Past, Present and Future of the 10/66 Dementia Research Group in Low and Middle Income Countries

Daisy Acosta
Universidad Nacional Pedro Henriquez Ureña, 
Santo Domingo, Dominican Republic

Role of Cerebrovascular Disease and Vascular Pathology on Racial Ethnic Differences in Rates of Alzheimer’s Disease and Dementia

Raj Kalaria
Newcastle University,
Newcastle, United Kingdom


Tuesday, July 26: 8 - 9:30 a.m.

Topic: What is Added Value of Biomarkers in Epidemiological Studies?
Theme: Public Health & Psychosocial
Session: S3-01



Gene Expression, Pathology and Genetic Epidemiology in Large Population-based Studies

Anita DeStefano
Boston University,
Boston, Mass., United States

Added Value of the Combined Biobank/MRI Data in the Italian Project on the Epidemiology of Alzheimer's Disease: (IPREA) Cohort

Emanuele Scafato
Istituto Superiore di Sanità,
Rome, Italy

Predicted Value of CSF/MRI Results in the Three Cities Study

Stephanie Debette University of Bordeaux,
Bordeaux, France

Prevalence of MRI Abnormalities in the Framingham Study

Charles DeCarli
University of California, Davis,
Davis, Calif., United States


Tuesday, July 26: 8 - 9:30 a.m.

Topic: Cellular and Systems Modelling of Aging and Disease
Theme: Basic and Translational Science
Session: S3-02



Modeling Circuitry and Complex Systems with Stem Cells

Rick Livesey
University of Cambridge,
Cambridge, United Kingdom

Lessons from the Midbrain

Lorenz Studer
Memorial-Sloan Kettering Cancer Center,
New York, N.Y., 
United States

iPSC Modelling of Alzheimer's Disease

Dominik Paquet
The Rockefeller University, New York, N.Y.,
United States

Modelling Microglia with Human Pluripotent Stem Cells

Sally Cowley
Oxford Stem Cell Institute,
Oxford, United Kingdom


Wednesday, July 27: 8 - 9:30 a.m.

Topic: Critical Issues in Amyloid-based Biomarkers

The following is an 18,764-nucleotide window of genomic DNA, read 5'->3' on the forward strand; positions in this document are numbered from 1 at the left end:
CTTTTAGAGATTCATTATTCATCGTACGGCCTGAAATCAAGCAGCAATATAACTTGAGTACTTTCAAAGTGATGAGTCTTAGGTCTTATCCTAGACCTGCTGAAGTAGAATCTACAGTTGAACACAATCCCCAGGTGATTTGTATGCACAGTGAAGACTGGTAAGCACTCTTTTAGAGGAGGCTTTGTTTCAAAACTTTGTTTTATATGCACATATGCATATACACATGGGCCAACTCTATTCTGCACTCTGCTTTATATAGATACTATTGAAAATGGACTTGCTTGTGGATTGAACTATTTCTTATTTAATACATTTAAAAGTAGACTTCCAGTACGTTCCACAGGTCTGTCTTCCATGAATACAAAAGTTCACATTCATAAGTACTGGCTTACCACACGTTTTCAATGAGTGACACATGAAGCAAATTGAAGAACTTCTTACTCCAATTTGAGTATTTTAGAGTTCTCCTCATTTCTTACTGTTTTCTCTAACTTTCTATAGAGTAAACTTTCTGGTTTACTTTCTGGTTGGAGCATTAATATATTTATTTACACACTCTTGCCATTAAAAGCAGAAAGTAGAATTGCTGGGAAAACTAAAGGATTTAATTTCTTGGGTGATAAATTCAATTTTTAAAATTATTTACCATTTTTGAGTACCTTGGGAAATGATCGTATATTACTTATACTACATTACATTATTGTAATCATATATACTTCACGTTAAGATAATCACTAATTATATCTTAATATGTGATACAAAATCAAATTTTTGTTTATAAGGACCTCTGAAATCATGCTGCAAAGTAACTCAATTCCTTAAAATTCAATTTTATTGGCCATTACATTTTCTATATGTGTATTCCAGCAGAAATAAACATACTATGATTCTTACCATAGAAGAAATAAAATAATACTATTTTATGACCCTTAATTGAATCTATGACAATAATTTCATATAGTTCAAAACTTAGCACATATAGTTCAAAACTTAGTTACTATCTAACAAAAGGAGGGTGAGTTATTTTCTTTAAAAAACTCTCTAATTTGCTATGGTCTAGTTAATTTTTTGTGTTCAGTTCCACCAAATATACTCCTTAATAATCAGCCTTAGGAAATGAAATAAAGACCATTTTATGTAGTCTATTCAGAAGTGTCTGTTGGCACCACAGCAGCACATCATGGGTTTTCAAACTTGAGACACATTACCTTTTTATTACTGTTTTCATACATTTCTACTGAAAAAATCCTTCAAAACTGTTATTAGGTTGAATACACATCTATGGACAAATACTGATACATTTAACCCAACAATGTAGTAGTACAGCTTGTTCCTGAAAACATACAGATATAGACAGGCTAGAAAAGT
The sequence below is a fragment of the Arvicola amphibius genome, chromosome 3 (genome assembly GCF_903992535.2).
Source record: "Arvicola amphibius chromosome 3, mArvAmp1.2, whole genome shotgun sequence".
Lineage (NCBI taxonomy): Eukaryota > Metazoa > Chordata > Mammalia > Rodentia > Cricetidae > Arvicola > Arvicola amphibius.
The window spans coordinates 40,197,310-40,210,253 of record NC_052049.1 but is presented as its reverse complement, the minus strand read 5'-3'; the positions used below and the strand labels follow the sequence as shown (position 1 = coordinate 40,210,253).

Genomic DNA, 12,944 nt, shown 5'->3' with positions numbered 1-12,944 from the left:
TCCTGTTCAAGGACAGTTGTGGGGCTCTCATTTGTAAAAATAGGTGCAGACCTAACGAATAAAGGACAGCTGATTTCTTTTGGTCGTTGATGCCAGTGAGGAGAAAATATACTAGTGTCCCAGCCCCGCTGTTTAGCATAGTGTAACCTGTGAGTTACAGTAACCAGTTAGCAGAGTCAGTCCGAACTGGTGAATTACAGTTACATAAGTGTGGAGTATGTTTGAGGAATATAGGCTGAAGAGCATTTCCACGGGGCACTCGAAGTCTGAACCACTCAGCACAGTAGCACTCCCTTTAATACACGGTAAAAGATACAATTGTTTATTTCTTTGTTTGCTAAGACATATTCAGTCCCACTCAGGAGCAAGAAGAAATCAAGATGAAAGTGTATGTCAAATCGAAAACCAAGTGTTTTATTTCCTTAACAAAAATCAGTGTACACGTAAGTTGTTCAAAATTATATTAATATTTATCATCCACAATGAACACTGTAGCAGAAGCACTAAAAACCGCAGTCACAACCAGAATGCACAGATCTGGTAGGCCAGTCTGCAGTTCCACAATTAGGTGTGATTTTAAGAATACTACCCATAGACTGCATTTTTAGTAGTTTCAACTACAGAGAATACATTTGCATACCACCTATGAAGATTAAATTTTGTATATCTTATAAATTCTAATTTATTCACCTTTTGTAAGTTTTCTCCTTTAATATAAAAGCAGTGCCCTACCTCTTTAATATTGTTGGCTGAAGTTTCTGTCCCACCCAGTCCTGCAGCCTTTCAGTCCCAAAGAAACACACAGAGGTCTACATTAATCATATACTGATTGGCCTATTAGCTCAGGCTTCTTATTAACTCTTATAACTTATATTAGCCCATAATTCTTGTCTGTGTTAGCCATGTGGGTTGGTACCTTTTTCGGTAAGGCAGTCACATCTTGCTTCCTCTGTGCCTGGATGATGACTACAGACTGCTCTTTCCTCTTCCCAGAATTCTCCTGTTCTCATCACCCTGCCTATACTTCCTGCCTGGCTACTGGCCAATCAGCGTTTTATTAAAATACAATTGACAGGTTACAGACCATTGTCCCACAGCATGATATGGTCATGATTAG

Theme: Diagnosis and Prognosis
Session: S4-01



Cross Sectional Studies of Plasma Proteomic Biomarkers Relating to PET Amyloid and CSF Amyloid and Tau

Alison Baird
University of Oxford,
Oxford, United Kingdom

Progress in Standardization and Implementation of CSF Biomarkers in Clinical Trials and Routine Practice

Leslie Shaw
University of Pennsylvania,
Philadelphia, Pa.,
United States

Correlation of Plasma Proteomic Biomarkers with Cerebral Amyloid in the AIBL Longitudinal Study of Aging

Ralph Martins
Sir James McCusker Alzheimer's Disease Research Unit (Hollywood Private Hospital),
Perth, Australia

CSF AD Biomarkers and Amyloid PET Imaging Give Us Similar Information in Prodromal Alzheimer’s Disease

Oskar Hansson
Lund University,
Lund, Sweden


Wednesday, July 27: 8 - 9:30 a.m.

Topic: Advances in Genetic Studies
Theme: Basic and Translational Science
Session: S4-02



Alzheimer's Disease Sequencing Project: Case-Control Analyses

Adam Naj
University of Pennsylvania,
Philadelphia, Pa.,
United States

Alzheimer's Disease Sequencing Project: Family-Based Analyses

Ellen Wijsman
University of Washington,
Seattle, Wash.,
United States

Accelerating Medicines Partnership: Co-Expression Networks

Bin Zhang
Icahn School of Medicine at Mount Sinai, New York, New York, United States

Accelerating Medicines Partnership: Identifying Therapeutic Targets for Alzheimer’s Disease with Comparative Transcriptomic

Nilufer Ertekin-Taner
Mayo Clinic,
Jacksonville, Fla.,
United States


Thursday, July 28: 8:30 - 10 a.m.

Topic: Novel Therapeutic Approaches to Neurodegenerative Diseases
Theme: Therapeutics
Session S5-01



Macroautophagy Therapeutic Strategies for Neurodegenerative Conditions

Fiona Menzies
University of Cambridge, Cambridge, United Kingdom

Targeting of Chaperone Activity for the Treatment of Alzheimer’s Disease

Chad Dickey
University of South Florida,
Tampa, Fla., United States

Therapeutic Opportunities for the Modulation of Myeloid Cells for the Treatment of Alzheimer’s Disease

Frank Heppner
Charité - Universitätsmedizin
Berlin, Berlin, Germany

TREM2 Biology: Potential Therapeutic Targeting of Microglia for Alzheimer’s Disease Treatment

Marco Colonna
Washington University in St. Louis,
St. Louis, Mo., United States